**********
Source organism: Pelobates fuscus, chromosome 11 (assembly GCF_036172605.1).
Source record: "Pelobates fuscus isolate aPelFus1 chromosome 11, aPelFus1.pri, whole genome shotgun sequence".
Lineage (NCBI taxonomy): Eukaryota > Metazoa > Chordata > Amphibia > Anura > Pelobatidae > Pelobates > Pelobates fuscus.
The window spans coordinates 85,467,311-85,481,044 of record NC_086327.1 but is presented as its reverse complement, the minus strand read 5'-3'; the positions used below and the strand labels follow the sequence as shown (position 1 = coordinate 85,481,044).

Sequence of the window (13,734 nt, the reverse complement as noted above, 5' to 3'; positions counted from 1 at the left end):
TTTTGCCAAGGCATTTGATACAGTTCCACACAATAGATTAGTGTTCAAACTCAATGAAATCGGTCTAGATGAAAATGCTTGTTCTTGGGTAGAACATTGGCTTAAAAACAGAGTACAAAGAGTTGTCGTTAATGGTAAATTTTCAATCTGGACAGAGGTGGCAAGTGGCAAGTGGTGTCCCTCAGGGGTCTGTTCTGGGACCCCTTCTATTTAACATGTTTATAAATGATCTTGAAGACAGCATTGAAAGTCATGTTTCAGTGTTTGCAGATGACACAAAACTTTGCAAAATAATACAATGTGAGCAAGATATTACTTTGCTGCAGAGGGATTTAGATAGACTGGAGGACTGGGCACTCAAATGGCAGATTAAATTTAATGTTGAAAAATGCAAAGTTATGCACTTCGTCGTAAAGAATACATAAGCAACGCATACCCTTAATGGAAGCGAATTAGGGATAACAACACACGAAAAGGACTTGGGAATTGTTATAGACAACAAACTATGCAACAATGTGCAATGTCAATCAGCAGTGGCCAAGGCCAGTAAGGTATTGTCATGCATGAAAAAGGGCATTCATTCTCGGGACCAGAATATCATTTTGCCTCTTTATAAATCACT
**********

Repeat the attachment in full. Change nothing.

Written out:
Source organism: Pelobates fuscus, chromosome 11 (assembly GCF_036172605.1).
Source record: "Pelobates fuscus isolate aPelFus1 chromosome 11, aPelFus1.pri, whole genome shotgun sequence".
Lineage (NCBI taxonomy): Eukaryota > Metazoa > Chordata > Amphibia > Anura > Pelobatidae > Pelobates > Pelobates fuscus.
The window spans coordinates 85,467,311-85,481,044 of record NC_086327.1 but is presented as its reverse complement, the minus strand read 5'-3'; the positions used below and the strand labels follow the sequence as shown (position 1 = coordinate 85,481,044).

Sequence of the window (13,734 nt, the reverse complement as noted above, 5' to 3'; positions counted from 1 at the left end):
TTTTGCCAAGGCATTTGATACAGTTCCACACAATAGATTAGTGTTCAAACTCAATGAAATCGGTCTAGATGAAAATGCTTGTTCTTGGGTAGAACATTGGCTTAAAAACAGAGTACAAAGAGTTGTCGTTAATGGTAAATTTTCAATCTGGACAGAGGTGGCAAGTGGCAAGTGGTGTCCCTCAGGGGTCTGTTCTGGGACCCCTTCTATTTAACATGTTTATAAATGATCTTGAAGACAGCATTGAAAGTCATGTTTCAGTGTTTGCAGATGACACAAAACTTTGCAAAATAATACAATGTGAGCAAGATATTACTTTGCTGCAGAGGGATTTAGATAGACTGGAGGACTGGGCACTCAAATGGCAGATTAAATTTAATGTTGAAAAATGCAAAGTTATGCACTTCGTCGTAAAGAATACATAAGCAACGCATACCCTTAATGGAAGCGAATTAGGGATAACAACACACGAAAAGGACTTGGGAATTGTTATAGACAACAAACTATGCAACAATGTGCAATGTCAATCAGCAGTGGCCAAGGCCAGTAAGGTATTGTCATGCATGAAAAAGGGCATTCATTCTCGGGACCAGAATATCATTTTGCCTCTTTATAAATCACT